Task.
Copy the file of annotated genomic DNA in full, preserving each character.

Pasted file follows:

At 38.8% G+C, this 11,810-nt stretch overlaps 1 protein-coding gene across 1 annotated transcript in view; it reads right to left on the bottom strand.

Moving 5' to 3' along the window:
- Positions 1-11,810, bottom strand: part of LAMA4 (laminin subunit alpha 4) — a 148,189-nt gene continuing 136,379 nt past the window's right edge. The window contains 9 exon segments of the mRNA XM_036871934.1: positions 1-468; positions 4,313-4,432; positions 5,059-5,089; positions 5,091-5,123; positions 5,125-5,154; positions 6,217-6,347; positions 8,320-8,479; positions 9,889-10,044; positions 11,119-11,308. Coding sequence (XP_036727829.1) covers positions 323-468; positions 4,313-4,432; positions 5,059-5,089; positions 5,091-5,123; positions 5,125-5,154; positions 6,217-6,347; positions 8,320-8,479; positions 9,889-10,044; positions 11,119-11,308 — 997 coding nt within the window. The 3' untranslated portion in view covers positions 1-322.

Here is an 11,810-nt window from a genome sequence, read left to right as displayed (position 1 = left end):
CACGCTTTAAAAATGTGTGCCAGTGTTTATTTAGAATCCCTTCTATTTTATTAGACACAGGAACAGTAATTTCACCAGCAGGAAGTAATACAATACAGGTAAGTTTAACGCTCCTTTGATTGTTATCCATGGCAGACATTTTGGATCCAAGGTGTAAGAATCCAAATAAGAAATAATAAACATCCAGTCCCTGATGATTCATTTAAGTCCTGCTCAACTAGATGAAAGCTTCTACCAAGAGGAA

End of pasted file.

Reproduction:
At 38.8% G+C, this 11,810-nt stretch overlaps 1 protein-coding gene across 1 annotated transcript in view; it reads right to left on the bottom strand.

Moving 5' to 3' along the window:
- Positions 1-11,810, bottom strand: part of LAMA4 (laminin subunit alpha 4) — a 148,189-nt gene continuing 136,379 nt past the window's right edge. The window contains 9 exon segments of the mRNA XM_036871934.1: positions 1-468; positions 4,313-4,432; positions 5,059-5,089; positions 5,091-5,123; positions 5,125-5,154; positions 6,217-6,347; positions 8,320-8,479; positions 9,889-10,044; positions 11,119-11,308. Coding sequence (XP_036727829.1) covers positions 323-468; positions 4,313-4,432; positions 5,059-5,089; positions 5,091-5,123; positions 5,125-5,154; positions 6,217-6,347; positions 8,320-8,479; positions 9,889-10,044; positions 11,119-11,308 — 997 coding nt within the window. The 3' untranslated portion in view covers positions 1-322.

Here is an 11,810-nt window from a genome sequence, read left to right as displayed (position 1 = left end):
CACGCTTTAAAAATGTGTGCCAGTGTTTATTTAGAATCCCTTCTATTTTATTAGACACAGGAACAGTAATTTCACCAGCAGGAAGTAATACAATACAGGTAAGTTTAACGCTCCTTTGATTGTTATCCATGGCAGACATTTTGGATCCAAGGTGTAAGAATCCAAATAAGAAATAATAAACATCCAGTCCCTGATGATTCATTTAAGTCCTGCTCAACTAGATGAAAGCTTCTACCAAGAGGAA